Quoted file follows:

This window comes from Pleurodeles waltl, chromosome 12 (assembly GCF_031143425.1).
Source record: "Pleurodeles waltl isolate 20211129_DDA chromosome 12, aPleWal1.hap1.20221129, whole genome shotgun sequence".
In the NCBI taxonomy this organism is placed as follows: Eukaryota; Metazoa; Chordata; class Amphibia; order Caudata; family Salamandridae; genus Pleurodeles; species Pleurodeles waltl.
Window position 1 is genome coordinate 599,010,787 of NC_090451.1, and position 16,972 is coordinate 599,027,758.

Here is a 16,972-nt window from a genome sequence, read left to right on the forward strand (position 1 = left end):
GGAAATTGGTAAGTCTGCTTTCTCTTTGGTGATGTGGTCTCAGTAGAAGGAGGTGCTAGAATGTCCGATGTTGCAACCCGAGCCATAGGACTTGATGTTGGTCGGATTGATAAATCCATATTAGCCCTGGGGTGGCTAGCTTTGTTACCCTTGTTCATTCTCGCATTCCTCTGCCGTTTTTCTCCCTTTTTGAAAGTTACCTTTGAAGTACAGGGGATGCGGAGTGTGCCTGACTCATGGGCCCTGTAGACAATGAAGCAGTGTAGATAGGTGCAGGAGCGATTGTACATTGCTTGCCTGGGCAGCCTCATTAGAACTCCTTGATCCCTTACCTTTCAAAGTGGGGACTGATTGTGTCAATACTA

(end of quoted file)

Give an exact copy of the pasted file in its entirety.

This window comes from Pleurodeles waltl, chromosome 12 (assembly GCF_031143425.1).
Source record: "Pleurodeles waltl isolate 20211129_DDA chromosome 12, aPleWal1.hap1.20221129, whole genome shotgun sequence".
In the NCBI taxonomy this organism is placed as follows: Eukaryota; Metazoa; Chordata; class Amphibia; order Caudata; family Salamandridae; genus Pleurodeles; species Pleurodeles waltl.
Window position 1 is genome coordinate 599,010,787 of NC_090451.1, and position 16,972 is coordinate 599,027,758.

Here is a 16,972-nt window from a genome sequence, read left to right on the forward strand (position 1 = left end):
GGAAATTGGTAAGTCTGCTTTCTCTTTGGTGATGTGGTCTCAGTAGAAGGAGGTGCTAGAATGTCCGATGTTGCAACCCGAGCCATAGGACTTGATGTTGGTCGGATTGATAAATCCATATTAGCCCTGGGGTGGCTAGCTTTGTTACCCTTGTTCATTCTCGCATTCCTCTGCCGTTTTTCTCCCTTTTTGAAAGTTACCTTTGAAGTACAGGGGATGCGGAGTGTGCCTGACTCATGGGCCCTGTAGACAATGAAGCAGTGTAGATAGGTGCAGGAGCGATTGTACATTGCTTGCCTGGGCAGCCTCATTAGAACTCCTTGATCCCTTACCTTTCAAAGTGGGGACTGATTGTGTCAATACTA